When advertising is art


Art & Copy tells the stories behind successful ad campaigns for clients like MTV, Nike, got milk?, Esquire, Apple, and Perrier.

Advertising. The word brings to my mind TV commercials, unwanted pop-ups, sponsored posts on social networking sites and sneaky ads from radio DJs. I have a love/hate relationship with advertising. Like many Americans, I feel constantly bombarded with ads almost everywhere I look. They often feel like an unavoidable nuisance in our capitalist society. However, I can appreciate when an advertisement is creatively executed. I can recognize a well-written tagline, a visually strong design, and a funny/clever/powerful commercial. I can still remember certain advertising campaigns I enjoyed as a child.

I recently watched Art & Copy, a PBS documentary about advertising. The documentary explores the advertising world and it specifically analyzes successful campaigns, some of which I enjoyed when I was younger. The film tells the stories behind ads like Nike’s “Just Do It,” “I Want My MTV,” and the “got milk?” campaign. I was creatively inspired by many of the film’s designers, art directors, copywriters, and other creative titans. I was fascinated by how the campaigns were created.

One of the inspirational figures in Art & Copy is George Lois whose work included over 92 covers for Esquire magazine. Lois felt that advertising could be “subversive” and “revolutionary.” In one of his most famous covers for the magazine, Lois convinced heavyweight boxer Muhammad Ali to pose like the famous religious martyr St. Sebastian as he is depicted in Botticini’s 15th century painting. The cover was created during the Vietnam War era and the cover’s headline was “The Passion of Muhammad Ali.” Ali had recently converted to Islam and as a conscientious objector to the war, refused to be inducted into the military. As a result, Ali was stripped of his world champion title, banned from boxing for three years and was condemned by some as a traitor. Using a classical painting as a model, Lois created a cover that powerfully illustrated the issues of war, race and religion that surrounded Ali’s story.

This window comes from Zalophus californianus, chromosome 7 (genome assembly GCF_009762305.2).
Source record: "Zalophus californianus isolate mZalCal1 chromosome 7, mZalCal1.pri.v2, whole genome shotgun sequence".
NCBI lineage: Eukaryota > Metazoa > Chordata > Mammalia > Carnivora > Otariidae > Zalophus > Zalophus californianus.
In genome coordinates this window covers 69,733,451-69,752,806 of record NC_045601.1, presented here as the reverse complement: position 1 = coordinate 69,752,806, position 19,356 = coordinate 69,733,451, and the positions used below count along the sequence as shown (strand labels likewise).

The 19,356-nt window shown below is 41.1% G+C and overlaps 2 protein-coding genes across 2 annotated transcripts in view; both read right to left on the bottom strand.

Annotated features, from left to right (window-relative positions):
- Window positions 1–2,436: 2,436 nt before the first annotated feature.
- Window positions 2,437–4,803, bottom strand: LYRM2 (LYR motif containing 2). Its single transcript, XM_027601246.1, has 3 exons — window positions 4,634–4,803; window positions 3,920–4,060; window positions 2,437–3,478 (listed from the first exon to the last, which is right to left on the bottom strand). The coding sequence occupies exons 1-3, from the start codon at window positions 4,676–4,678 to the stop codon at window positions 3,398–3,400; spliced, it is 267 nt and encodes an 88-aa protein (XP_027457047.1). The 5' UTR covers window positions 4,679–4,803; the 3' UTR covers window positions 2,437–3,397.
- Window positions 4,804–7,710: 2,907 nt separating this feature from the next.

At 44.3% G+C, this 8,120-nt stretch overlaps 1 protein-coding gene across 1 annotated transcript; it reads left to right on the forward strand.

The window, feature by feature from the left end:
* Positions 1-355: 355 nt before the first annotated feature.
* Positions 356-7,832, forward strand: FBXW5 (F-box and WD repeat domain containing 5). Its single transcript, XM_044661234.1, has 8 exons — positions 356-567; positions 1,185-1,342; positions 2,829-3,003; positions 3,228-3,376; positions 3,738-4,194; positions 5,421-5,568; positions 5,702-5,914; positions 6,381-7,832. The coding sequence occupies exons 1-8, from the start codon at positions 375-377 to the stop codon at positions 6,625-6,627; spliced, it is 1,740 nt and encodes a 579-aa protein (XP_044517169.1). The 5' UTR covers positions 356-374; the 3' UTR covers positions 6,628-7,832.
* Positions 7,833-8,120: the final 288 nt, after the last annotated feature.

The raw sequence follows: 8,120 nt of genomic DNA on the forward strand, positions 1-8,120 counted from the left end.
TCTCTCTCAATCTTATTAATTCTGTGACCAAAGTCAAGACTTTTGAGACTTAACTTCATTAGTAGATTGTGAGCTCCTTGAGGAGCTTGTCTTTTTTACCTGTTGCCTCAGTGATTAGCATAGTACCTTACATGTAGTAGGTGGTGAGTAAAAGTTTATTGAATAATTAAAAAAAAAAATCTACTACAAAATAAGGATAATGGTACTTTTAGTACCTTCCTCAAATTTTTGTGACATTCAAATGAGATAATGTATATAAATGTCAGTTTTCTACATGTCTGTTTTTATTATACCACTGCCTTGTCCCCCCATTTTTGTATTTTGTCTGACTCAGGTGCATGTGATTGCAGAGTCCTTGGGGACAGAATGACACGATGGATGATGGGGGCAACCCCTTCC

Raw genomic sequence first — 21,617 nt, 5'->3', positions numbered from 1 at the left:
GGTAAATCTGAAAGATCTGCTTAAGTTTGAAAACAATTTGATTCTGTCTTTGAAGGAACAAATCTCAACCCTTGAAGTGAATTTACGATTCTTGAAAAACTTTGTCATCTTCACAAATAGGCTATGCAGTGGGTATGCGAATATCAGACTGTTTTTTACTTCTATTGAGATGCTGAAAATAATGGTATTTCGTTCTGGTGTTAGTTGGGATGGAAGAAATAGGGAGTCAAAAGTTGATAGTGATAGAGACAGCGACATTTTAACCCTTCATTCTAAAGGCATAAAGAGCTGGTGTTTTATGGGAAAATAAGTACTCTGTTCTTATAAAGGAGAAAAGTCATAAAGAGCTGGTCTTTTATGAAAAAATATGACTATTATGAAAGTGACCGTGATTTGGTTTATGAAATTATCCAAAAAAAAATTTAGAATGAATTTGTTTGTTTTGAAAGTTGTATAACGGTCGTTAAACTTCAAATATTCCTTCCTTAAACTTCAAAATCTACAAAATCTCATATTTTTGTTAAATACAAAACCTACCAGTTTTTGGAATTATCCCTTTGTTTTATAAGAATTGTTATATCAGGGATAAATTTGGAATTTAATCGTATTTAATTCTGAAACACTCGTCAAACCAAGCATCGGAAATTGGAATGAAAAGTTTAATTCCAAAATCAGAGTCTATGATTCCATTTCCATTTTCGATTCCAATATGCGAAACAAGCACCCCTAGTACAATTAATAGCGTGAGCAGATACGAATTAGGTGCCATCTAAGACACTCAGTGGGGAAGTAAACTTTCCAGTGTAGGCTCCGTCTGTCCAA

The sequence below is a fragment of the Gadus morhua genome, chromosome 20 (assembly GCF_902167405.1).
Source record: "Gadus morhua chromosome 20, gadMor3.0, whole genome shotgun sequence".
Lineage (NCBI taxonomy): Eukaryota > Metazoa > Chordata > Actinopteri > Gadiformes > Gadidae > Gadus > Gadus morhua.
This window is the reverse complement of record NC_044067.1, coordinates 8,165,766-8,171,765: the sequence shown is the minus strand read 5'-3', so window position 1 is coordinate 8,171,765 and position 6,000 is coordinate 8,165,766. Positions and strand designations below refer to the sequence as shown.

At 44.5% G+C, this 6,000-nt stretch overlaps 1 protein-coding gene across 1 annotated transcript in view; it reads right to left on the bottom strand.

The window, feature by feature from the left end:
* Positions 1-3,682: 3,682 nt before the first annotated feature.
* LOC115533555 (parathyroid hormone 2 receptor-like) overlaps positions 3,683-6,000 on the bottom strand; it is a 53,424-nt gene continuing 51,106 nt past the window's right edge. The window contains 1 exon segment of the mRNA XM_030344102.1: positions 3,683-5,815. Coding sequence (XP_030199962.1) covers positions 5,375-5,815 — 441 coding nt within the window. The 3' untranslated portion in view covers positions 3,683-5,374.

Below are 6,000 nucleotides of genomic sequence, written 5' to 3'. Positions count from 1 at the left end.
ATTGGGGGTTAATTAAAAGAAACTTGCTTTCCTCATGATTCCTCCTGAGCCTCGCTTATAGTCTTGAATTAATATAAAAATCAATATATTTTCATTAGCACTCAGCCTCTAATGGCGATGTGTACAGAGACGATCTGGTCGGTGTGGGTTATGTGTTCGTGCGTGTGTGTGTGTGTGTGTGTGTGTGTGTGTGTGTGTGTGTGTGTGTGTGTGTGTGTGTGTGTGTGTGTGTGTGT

George Lois’s Esquire cover of boxer Muhammad Ali depicted as St. Sebastian (1968).

I have often thought of advertising as cold and calculating. I suppose that’s how bad advertising makes you feel. But when people can effectively create an aura and paint a story around a product, an ad can make you feel good. The commercials of Hal Riney demonstrate this very well. Riney’s TV ads are undeniably warm and appealing. For instance, his commercial “It’s Morning in America” for Ronald Reagan’s 1984 re-election campaign brought the then-president to tears. Riney’s commercials take place in an idealistic world with feelings like hope, love and camaraderie. He managed to create this same beautiful world whether he was promoting a political candidate or a product like Perrier sparking mineral water.


Video still from Perrier commercial by Hal Riney (1986).

Art & Copy boosted my excitement for the craft of design and its relationship with copywriting, advertising, and film. The film helped diminish my somewhat jaded view of commercial art. I am inspired by the work and words of George Lois, Hal Riney and others. I am motivated by their commitment in telling a story very well. Their work demonstrates that when advertising campaigns are created with the high level of care that they deserve, the results are outstanding. Art & Copy reminded me that when advertising is done right, it is art.

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